Studies show that up to the age of five or six months, the monolingual infants could discriminate between phonetic sounds of native language and foreign language. But between six and twelve months, they lose the ability to distinguish the phonemes that are not part of their parents' language, the language they hear (or see) every day. [Ref]
A study suggests that five-month-old infants have preferences for native speakers and native accents. "In a study of older infants shown silent videotapes of adults speaking, 4-month-olds could distinguish different languages visually by watching mouth and facial motions and responded with interest when the language changed." Ref
One day as my colleague Sandra and I sat down, Sandra started talking in ASL and I was listening. Typically, I would check on Juli (age 0;5) whenever I caught a movement out of the corner of my eye but disregarded typical small movements.
But, several long minutes had passed by without any slight movement. It was so unusual. I quickly glanced to check on Juli and found her sitting completely still and intensely observing Sandra.
Half hour already passed by and Juli remained completely quiet and attentive before Juli finally made a fuss.
Then, we moved to the family room where Juli could play in her play station. Sandra and I continued our talk while Juli kept herself occupied, facing in the opposite direction.
Again, several minutes had passed by, all undisturbed. I quickly checked on Juli and she was still largely occupied in the opposite direction. I continually checked on her every several minutes. Unchanged, I found her strangely silent and still. It was so unusual.
Finally I decided to follow Juli's gaze toward the reflective television screen in front of her. The moment our mutual gaze locked in the reflection, she grinned ear to ear. She had been watching us through the reflection on the televsion screen.
Likewise, a few weeks ago (0;5,1), my visiting mother listened as I talked in ASL while she was holding Juli on her lap forward-facing me. For a straight non-stop, Juli sat still and intensely concentrated on me.
My mother was distracted by Juli's complete motionless with her focus on my signing. She told me, "Look how still she is!" I quickly acknowledged and continued on to catch up with the news as much as I could before Juli stirred fuss.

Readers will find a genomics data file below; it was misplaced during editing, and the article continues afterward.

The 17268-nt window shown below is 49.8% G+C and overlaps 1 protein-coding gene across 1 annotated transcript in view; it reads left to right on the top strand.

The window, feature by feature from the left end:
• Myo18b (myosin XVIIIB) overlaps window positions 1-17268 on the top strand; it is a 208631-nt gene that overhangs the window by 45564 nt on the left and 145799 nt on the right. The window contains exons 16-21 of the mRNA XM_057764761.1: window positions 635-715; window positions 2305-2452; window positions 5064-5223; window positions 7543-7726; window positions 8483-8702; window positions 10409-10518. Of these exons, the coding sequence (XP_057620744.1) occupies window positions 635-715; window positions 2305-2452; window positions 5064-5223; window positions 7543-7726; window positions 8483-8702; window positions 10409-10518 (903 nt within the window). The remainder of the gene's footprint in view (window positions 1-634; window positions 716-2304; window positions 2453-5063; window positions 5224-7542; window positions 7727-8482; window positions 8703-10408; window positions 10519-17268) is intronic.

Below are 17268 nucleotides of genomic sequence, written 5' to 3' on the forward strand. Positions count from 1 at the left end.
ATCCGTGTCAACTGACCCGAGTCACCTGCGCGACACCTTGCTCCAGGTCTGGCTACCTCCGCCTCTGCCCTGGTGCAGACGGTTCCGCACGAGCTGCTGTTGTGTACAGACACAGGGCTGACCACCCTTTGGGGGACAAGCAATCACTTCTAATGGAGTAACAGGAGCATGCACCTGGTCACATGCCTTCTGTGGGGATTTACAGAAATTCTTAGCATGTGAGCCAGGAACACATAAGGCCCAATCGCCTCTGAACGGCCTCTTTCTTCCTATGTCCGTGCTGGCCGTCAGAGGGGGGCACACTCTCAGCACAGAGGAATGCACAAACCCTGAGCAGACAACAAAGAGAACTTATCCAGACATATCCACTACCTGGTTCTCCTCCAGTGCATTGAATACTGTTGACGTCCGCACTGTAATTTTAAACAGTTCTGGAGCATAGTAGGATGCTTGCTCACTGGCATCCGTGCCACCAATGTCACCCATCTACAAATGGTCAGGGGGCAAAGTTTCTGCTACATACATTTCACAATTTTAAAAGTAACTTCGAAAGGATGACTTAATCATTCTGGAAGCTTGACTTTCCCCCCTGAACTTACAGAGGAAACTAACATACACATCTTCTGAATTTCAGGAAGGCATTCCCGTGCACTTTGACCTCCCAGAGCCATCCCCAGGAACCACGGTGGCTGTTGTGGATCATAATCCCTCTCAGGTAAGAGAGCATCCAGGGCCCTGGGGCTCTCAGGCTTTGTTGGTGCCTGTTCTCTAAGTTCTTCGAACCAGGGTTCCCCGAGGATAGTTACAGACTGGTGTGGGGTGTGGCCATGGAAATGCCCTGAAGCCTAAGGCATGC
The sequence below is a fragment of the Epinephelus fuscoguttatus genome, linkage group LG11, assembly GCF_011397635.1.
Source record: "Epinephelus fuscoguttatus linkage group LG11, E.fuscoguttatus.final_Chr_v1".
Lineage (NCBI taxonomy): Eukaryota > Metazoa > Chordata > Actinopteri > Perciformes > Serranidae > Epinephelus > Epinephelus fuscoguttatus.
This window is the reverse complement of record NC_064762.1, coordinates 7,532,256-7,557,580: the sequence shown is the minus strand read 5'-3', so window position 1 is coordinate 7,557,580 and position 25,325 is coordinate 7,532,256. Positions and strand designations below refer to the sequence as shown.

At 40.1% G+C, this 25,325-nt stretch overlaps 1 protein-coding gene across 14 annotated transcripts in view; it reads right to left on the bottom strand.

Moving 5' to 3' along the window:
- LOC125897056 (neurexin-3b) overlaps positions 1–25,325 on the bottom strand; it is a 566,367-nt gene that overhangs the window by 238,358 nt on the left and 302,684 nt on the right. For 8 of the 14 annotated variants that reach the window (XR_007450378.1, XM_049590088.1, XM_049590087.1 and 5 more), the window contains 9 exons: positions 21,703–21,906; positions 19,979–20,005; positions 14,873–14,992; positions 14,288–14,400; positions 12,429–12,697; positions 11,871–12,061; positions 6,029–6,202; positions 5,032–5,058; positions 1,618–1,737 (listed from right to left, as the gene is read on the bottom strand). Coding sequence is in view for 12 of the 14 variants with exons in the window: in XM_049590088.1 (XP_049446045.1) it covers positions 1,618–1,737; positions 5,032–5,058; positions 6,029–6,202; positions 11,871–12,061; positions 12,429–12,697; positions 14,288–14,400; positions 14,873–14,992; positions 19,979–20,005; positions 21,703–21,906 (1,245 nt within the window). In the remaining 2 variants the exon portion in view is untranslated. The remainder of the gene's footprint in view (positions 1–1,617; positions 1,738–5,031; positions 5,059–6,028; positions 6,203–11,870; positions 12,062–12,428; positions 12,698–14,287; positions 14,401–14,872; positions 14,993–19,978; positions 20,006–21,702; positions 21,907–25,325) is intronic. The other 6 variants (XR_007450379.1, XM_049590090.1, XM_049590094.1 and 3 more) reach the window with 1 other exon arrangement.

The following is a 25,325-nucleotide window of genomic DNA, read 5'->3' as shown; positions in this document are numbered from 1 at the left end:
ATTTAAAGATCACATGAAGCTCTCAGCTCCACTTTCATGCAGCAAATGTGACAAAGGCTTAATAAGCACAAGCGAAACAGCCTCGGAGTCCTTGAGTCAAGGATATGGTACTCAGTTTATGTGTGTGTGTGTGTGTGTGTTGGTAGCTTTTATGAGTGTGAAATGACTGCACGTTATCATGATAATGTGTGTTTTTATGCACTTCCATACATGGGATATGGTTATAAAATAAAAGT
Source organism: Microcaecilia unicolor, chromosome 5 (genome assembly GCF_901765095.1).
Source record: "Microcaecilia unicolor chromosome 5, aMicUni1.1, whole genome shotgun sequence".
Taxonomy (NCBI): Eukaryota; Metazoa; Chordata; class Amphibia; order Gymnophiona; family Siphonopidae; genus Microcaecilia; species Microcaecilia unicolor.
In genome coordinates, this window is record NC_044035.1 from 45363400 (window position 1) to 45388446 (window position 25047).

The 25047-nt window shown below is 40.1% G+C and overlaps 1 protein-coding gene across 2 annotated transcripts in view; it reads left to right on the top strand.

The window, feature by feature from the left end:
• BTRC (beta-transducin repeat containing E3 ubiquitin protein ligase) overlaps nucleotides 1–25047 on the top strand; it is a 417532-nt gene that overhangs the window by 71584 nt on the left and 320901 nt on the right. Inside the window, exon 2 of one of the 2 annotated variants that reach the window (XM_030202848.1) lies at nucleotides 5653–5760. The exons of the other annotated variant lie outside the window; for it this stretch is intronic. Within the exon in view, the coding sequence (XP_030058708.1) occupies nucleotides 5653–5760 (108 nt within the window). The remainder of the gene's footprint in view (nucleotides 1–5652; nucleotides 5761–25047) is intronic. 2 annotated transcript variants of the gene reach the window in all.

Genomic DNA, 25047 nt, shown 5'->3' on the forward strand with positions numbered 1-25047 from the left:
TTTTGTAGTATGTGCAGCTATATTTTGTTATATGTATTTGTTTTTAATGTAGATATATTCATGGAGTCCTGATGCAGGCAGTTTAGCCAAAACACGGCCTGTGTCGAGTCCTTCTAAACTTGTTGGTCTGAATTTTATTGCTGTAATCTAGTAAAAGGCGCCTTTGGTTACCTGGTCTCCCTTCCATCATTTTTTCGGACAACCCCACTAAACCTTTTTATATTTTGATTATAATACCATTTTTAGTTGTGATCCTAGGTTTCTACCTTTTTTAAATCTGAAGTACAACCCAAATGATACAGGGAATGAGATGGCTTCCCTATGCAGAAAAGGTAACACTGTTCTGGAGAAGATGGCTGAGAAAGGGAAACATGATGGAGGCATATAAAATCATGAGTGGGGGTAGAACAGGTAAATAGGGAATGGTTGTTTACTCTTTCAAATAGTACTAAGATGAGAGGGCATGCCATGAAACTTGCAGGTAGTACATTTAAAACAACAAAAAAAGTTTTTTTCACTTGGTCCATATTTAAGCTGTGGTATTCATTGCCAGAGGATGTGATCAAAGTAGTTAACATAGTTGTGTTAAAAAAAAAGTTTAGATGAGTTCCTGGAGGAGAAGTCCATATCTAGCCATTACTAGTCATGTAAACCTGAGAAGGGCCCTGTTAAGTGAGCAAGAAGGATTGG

This behavior of unusual intense focus puzzled me. Why did Juli watch so closely when one was talking in ASL lately?
Studies suggest that babies can understand basic words of a native language at a much earlier age than previously thought. And, they pay attention to small details in surroundings. At this stage, vision improves with the ability to detect small details.
These were the clues. Juli did begin to notice a tiny object on the floor lately. Could it be also that Juli had the ability to detect subtle details of facial signals and movements?
Video clip: The baby Juli paid close attention to her mother conversing in adult talk.
In this video clip, each time the hearing worker (in blue shirt) vocally spoke, the baby (age 0;9) turned her attention to a Deaf person who manually spoke in ASL. Not only ASL was her first language, but also eye/sight was her first modality of language.
Fast-forward to age 2 more or less, a woman stopped by to say to Juli who sat in the stroller. Juli replied in ASL. The woman was suprised and confused. She again vocally spoke and Juli replied in ASL. Third time, same. She was confused and lost, moving on her walk. This amused me.
Well, Juli (age 4;2) wouldn't let me go out without her for a long period of time so she had to go anywhere I go. We agreed to a deal and she was happy with it. Even without this deal, I'd take her out anyway to expose ASL to her.
Video clip: Hey, pay attention to the presenter.
The ASL words and phrases that I used with Juli this week are as follows: sweet potato, carrot, kiwi, cook... and the past usuals.
Related post: baby understanding words.
This documentation project follows a baby's language acquisition, literacy development, and phonological acquisition in sign language, specifically ASL, week by week from gazing at birth to manual babbling, to first words just before the first birthday in a natural native-ASL environment and visual culture.
The second-year and third-year documentation continues to follow the same child's language and phonological acquisition and literacy development in ASL on a weekly basis from the one-word stage to two-word and multiple utterances.
The documentary continues to follow the same child's ASL language and literacy development on a regular basis from age three to four. It surveys ASL phonological acquisition and more complex utterances.
These posts on ASL-English bilingualism, language acquisition, and bilingual education may be of an interest for parents who raise a bilingual-bimodal child in ASL (or another signed language) and English (or another written and/or spoken language of its respective) as well as informative and educational for ASL specialists, educators, and professionals.